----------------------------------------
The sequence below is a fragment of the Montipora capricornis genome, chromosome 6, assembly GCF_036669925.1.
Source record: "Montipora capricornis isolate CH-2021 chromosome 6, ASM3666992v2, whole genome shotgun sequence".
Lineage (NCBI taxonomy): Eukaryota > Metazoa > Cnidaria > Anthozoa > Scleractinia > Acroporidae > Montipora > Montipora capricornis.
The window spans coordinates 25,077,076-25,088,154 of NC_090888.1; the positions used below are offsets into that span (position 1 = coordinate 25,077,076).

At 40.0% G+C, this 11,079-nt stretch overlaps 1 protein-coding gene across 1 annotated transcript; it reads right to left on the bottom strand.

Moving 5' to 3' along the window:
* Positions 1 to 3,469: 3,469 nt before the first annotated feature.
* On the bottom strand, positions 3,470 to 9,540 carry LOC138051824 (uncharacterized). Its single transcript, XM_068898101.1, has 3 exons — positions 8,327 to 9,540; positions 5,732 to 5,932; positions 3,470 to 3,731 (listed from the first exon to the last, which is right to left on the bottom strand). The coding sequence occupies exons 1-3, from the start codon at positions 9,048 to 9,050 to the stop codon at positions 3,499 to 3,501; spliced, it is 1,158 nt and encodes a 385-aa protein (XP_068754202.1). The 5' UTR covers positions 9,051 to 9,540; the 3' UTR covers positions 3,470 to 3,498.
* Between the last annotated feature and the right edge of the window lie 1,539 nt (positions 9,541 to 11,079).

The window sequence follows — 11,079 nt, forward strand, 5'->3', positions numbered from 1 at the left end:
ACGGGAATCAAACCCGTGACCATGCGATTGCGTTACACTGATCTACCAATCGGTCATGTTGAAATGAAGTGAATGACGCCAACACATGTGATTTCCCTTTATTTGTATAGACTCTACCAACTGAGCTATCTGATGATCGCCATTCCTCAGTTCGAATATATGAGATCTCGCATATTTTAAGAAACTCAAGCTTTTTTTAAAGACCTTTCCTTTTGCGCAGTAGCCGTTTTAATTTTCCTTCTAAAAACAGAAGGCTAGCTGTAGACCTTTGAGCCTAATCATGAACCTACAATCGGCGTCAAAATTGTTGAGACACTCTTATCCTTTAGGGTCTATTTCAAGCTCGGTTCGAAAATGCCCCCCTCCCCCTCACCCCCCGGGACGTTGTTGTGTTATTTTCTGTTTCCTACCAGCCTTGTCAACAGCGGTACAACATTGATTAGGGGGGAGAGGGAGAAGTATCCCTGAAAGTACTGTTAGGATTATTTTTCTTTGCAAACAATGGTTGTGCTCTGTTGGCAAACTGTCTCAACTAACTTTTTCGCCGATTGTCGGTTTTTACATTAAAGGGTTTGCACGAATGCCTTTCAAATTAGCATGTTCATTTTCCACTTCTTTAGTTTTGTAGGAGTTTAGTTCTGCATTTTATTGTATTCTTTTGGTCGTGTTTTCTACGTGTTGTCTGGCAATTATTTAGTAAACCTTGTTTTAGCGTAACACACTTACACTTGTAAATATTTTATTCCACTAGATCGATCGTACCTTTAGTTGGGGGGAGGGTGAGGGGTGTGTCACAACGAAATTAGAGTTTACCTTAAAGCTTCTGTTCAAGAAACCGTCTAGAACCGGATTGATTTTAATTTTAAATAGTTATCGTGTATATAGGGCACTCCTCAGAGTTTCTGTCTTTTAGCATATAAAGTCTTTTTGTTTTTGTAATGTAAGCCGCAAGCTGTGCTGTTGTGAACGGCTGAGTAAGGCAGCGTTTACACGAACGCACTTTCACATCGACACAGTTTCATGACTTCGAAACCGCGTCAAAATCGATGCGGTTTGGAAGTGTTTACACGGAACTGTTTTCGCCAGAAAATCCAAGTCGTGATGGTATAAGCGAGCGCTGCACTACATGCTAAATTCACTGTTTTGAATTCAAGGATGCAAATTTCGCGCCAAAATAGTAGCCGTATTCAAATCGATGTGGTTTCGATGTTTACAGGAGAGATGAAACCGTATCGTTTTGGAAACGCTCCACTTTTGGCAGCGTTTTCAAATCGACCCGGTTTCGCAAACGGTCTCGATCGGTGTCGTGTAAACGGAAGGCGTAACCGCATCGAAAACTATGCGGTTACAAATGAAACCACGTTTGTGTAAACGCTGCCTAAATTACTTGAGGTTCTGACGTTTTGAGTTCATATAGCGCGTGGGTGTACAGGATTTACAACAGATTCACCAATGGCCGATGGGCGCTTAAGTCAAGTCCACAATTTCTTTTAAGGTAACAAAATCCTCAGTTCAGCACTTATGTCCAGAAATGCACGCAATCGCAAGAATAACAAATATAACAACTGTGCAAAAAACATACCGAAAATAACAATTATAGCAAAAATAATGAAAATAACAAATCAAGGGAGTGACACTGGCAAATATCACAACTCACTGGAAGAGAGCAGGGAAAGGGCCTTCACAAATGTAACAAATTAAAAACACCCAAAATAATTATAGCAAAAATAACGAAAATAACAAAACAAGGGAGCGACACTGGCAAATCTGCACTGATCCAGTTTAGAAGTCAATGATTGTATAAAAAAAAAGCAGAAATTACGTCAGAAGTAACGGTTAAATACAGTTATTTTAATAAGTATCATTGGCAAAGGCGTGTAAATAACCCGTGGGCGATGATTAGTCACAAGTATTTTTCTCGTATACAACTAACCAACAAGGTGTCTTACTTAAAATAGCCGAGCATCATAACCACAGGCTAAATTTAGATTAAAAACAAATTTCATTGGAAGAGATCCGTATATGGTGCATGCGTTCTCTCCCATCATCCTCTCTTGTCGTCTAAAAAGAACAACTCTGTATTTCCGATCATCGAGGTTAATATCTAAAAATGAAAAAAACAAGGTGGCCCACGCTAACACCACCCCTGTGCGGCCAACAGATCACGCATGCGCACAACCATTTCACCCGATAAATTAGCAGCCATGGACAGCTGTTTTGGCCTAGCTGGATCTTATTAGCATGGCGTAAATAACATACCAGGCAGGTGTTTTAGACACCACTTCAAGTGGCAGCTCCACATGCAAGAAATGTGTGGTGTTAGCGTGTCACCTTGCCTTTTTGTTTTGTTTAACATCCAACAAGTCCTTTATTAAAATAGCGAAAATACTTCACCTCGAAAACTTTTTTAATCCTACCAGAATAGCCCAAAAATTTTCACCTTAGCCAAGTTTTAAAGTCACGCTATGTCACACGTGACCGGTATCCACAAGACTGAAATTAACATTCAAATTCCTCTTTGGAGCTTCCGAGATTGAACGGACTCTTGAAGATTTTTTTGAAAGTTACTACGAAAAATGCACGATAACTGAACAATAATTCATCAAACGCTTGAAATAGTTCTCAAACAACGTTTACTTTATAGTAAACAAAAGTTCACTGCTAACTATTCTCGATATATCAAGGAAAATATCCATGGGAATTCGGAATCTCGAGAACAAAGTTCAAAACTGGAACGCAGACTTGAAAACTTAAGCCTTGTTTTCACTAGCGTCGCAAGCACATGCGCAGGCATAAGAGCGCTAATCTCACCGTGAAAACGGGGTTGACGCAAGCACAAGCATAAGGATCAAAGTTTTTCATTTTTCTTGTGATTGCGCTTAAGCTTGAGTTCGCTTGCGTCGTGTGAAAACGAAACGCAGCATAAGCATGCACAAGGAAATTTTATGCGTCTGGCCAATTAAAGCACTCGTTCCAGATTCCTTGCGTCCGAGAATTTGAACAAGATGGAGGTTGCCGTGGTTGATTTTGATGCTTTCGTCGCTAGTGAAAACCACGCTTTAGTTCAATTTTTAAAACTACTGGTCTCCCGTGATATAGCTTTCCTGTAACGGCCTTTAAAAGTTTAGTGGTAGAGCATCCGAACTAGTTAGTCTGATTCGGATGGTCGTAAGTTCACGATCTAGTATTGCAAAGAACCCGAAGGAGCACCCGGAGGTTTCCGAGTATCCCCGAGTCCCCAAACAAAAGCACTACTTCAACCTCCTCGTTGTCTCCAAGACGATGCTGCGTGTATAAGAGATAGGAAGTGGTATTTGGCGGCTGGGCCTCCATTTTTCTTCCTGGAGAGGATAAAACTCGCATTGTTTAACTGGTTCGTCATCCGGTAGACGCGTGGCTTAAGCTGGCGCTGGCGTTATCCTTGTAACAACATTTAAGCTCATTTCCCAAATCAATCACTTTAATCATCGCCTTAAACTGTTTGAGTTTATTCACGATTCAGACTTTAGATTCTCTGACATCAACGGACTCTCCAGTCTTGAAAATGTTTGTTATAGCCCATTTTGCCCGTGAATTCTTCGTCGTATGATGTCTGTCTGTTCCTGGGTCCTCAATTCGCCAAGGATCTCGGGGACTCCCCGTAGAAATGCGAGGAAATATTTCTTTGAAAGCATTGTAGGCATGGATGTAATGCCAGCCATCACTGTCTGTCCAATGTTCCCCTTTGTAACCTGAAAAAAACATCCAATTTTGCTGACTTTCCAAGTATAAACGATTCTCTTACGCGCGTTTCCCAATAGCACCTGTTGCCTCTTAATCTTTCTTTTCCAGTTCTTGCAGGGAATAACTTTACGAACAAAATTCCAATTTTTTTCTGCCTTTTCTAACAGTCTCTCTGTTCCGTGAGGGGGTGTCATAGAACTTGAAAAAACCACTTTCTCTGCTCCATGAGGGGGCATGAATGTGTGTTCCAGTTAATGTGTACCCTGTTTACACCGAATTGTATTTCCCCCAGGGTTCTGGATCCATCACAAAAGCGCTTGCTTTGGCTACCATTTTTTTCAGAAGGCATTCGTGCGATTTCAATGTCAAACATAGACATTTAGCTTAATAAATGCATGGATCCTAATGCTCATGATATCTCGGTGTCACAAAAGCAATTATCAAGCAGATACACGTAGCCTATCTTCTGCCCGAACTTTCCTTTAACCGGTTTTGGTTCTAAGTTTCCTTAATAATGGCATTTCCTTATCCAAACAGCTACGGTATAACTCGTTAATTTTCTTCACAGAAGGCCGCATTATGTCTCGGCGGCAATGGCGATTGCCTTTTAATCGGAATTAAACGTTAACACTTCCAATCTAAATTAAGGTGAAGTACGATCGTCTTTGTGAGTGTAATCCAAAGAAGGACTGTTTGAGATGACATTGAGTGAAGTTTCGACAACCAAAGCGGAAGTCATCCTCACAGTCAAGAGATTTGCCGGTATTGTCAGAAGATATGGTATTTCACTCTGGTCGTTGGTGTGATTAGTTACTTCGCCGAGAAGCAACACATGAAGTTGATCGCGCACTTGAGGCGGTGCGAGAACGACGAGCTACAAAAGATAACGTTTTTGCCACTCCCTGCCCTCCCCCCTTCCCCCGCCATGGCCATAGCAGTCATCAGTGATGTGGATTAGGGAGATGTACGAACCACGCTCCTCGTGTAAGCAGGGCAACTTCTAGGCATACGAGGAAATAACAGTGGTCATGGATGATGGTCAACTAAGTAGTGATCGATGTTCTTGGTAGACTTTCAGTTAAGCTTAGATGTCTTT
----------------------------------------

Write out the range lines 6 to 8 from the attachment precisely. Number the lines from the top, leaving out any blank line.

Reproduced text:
Moving 5' to 3' along the window:
* Positions 1 to 3,469: 3,469 nt before the first annotated feature.
* On the bottom strand, positions 3,470 to 9,540 carry LOC138051824 (uncharacterized). Its single transcript, XM_068898101.1, has 3 exons — positions 8,327 to 9,540; positions 5,732 to 5,932; positions 3,470 to 3,731 (listed from the first exon to the last, which is right to left on the bottom strand). The coding sequence occupies exons 1-3, from the start codon at positions 9,048 to 9,050 to the stop codon at positions 3,499 to 3,501; spliced, it is 1,158 nt and encodes a 385-aa protein (XP_068754202.1). The 5' UTR covers positions 9,051 to 9,540; the 3' UTR covers positions 3,470 to 3,498.